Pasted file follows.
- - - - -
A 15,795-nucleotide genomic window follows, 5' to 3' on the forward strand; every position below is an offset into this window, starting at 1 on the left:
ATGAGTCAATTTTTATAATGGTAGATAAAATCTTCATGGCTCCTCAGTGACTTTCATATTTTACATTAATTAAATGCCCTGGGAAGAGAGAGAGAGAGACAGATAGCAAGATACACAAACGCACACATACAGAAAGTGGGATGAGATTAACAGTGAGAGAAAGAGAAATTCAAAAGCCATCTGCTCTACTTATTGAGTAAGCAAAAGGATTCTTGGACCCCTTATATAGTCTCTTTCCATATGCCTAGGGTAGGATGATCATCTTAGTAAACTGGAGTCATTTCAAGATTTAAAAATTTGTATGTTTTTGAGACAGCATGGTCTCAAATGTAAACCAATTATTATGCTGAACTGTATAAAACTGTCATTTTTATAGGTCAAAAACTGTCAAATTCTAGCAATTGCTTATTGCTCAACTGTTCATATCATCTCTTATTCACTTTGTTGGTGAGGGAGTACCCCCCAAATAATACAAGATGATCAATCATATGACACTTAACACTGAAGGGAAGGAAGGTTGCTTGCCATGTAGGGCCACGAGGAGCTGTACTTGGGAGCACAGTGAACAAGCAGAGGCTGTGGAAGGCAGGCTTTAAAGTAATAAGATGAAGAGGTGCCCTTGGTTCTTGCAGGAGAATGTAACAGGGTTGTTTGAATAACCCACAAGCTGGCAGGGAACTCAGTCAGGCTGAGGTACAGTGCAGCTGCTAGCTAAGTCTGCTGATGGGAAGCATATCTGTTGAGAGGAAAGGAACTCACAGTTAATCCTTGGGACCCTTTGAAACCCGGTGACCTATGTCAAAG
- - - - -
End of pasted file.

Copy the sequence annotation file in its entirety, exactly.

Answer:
A 15,795-nucleotide genomic window follows, 5' to 3' on the forward strand; every position below is an offset into this window, starting at 1 on the left:
ATGAGTCAATTTTTATAATGGTAGATAAAATCTTCATGGCTCCTCAGTGACTTTCATATTTTACATTAATTAAATGCCCTGGGAAGAGAGAGAGAGAGACAGATAGCAAGATACACAAACGCACACATACAGAAAGTGGGATGAGATTAACAGTGAGAGAAAGAGAAATTCAAAAGCCATCTGCTCTACTTATTGAGTAAGCAAAAGGATTCTTGGACCCCTTATATAGTCTCTTTCCATATGCCTAGGGTAGGATGATCATCTTAGTAAACTGGAGTCATTTCAAGATTTAAAAATTTGTATGTTTTTGAGACAGCATGGTCTCAAATGTAAACCAATTATTATGCTGAACTGTATAAAACTGTCATTTTTATAGGTCAAAAACTGTCAAATTCTAGCAATTGCTTATTGCTCAACTGTTCATATCATCTCTTATTCACTTTGTTGGTGAGGGAGTACCCCCCAAATAATACAAGATGATCAATCATATGACACTTAACACTGAAGGGAAGGAAGGTTGCTTGCCATGTAGGGCCACGAGGAGCTGTACTTGGGAGCACAGTGAACAAGCAGAGGCTGTGGAAGGCAGGCTTTAAAGTAATAAGATGAAGAGGTGCCCTTGGTTCTTGCAGGAGAATGTAACAGGGTTGTTTGAATAACCCACAAGCTGGCAGGGAACTCAGTCAGGCTGAGGTACAGTGCAGCTGCTAGCTAAGTCTGCTGATGGGAAGCATATCTGTTGAGAGGAAAGGAACTCACAGTTAATCCTTGGGACCCTTTGAAACCCGGTGACCTATGTCAAAG